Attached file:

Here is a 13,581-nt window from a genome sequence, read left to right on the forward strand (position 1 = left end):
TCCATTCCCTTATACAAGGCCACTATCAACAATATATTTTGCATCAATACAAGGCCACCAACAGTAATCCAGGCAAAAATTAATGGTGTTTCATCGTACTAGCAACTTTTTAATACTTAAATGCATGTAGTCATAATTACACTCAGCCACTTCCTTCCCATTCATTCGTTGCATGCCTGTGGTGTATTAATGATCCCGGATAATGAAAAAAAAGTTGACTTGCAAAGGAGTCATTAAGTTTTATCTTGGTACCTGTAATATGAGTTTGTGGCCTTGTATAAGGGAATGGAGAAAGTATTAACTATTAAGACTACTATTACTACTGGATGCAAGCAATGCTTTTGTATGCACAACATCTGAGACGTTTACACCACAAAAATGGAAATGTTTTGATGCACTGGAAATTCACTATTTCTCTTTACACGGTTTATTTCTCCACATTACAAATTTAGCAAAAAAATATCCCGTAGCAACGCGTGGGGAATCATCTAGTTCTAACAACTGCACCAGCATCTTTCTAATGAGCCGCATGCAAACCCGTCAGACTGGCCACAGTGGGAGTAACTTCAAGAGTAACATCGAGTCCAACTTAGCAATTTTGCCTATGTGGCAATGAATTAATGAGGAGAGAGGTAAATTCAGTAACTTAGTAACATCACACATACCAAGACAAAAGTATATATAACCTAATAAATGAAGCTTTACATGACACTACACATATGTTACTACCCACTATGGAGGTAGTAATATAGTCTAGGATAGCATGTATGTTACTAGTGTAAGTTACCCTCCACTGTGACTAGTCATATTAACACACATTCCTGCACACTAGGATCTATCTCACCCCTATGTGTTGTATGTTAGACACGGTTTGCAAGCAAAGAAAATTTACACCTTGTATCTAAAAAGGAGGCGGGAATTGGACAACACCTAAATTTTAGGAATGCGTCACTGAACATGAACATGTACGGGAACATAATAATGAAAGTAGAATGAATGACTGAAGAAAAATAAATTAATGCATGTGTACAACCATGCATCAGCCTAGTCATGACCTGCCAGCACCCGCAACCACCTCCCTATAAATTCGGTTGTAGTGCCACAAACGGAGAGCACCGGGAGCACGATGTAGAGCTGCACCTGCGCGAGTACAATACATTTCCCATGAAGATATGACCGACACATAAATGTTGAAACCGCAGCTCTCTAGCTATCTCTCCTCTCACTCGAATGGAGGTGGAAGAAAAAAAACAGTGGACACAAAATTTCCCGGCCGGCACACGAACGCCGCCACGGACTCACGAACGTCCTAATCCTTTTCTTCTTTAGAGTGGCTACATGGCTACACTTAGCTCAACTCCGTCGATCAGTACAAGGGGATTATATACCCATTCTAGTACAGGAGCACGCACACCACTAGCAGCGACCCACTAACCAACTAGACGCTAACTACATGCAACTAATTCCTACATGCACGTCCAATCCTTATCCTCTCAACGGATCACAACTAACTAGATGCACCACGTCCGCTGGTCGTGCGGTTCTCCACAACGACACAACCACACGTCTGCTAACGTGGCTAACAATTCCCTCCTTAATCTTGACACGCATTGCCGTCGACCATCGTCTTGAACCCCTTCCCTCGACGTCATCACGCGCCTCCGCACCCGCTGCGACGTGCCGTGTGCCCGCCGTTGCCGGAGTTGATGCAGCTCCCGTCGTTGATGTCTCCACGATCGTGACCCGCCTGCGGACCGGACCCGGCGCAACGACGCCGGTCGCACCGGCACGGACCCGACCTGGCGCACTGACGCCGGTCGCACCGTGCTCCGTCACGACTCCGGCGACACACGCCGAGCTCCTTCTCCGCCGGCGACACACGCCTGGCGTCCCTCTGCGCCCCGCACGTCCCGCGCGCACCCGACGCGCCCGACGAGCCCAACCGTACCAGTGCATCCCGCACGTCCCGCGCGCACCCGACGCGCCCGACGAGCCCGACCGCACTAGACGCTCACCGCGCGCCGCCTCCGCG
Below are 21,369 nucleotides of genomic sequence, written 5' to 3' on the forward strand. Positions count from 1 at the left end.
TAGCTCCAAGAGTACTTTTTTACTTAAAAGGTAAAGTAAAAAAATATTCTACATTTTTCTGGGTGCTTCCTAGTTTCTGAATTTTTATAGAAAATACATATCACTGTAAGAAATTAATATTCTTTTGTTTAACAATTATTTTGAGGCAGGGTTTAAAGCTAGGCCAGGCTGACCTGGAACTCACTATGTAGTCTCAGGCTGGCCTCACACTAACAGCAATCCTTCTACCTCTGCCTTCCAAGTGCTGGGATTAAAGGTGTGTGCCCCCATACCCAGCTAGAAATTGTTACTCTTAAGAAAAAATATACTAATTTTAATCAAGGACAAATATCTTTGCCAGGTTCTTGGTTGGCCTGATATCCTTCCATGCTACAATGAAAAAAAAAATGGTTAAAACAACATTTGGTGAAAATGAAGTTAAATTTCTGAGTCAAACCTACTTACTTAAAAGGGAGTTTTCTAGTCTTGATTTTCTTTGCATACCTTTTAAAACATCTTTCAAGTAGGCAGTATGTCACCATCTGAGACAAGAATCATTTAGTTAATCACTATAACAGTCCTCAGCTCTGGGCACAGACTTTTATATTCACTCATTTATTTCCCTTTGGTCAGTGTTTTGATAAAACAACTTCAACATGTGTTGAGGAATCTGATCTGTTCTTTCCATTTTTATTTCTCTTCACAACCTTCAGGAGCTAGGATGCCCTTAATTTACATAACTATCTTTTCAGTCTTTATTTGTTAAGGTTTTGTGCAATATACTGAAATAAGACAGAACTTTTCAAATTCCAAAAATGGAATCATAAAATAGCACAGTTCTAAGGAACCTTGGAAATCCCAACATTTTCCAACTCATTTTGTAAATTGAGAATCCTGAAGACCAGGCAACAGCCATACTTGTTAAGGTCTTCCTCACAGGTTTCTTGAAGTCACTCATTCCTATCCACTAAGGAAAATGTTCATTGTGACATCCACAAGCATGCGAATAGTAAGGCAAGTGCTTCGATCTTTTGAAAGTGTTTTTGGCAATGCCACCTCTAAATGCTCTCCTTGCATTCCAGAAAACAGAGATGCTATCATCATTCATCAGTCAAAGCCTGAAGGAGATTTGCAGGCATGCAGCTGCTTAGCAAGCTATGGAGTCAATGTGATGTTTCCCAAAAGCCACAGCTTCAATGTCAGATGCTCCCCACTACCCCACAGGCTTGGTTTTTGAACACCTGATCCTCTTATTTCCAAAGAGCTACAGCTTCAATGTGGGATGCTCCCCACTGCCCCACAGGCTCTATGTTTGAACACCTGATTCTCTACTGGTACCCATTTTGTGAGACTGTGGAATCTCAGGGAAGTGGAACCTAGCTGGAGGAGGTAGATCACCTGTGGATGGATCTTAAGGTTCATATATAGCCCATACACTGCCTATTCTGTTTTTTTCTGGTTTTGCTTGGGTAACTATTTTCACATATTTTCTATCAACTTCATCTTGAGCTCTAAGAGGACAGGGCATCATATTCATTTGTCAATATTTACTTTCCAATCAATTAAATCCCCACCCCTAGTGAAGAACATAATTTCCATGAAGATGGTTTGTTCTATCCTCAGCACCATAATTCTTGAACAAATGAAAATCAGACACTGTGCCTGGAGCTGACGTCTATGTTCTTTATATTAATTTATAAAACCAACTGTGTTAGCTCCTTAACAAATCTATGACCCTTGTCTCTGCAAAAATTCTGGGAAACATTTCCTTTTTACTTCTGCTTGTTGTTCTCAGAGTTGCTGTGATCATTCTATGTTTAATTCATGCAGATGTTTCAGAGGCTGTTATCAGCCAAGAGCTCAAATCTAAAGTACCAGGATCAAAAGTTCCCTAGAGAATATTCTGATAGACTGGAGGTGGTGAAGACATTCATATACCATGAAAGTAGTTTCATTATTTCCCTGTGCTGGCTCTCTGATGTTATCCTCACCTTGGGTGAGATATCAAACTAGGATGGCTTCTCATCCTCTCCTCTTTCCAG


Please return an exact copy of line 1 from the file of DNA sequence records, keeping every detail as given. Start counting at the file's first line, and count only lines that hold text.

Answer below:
Here is a 13,581-nt window from a genome sequence, read left to right on the forward strand (position 1 = left end):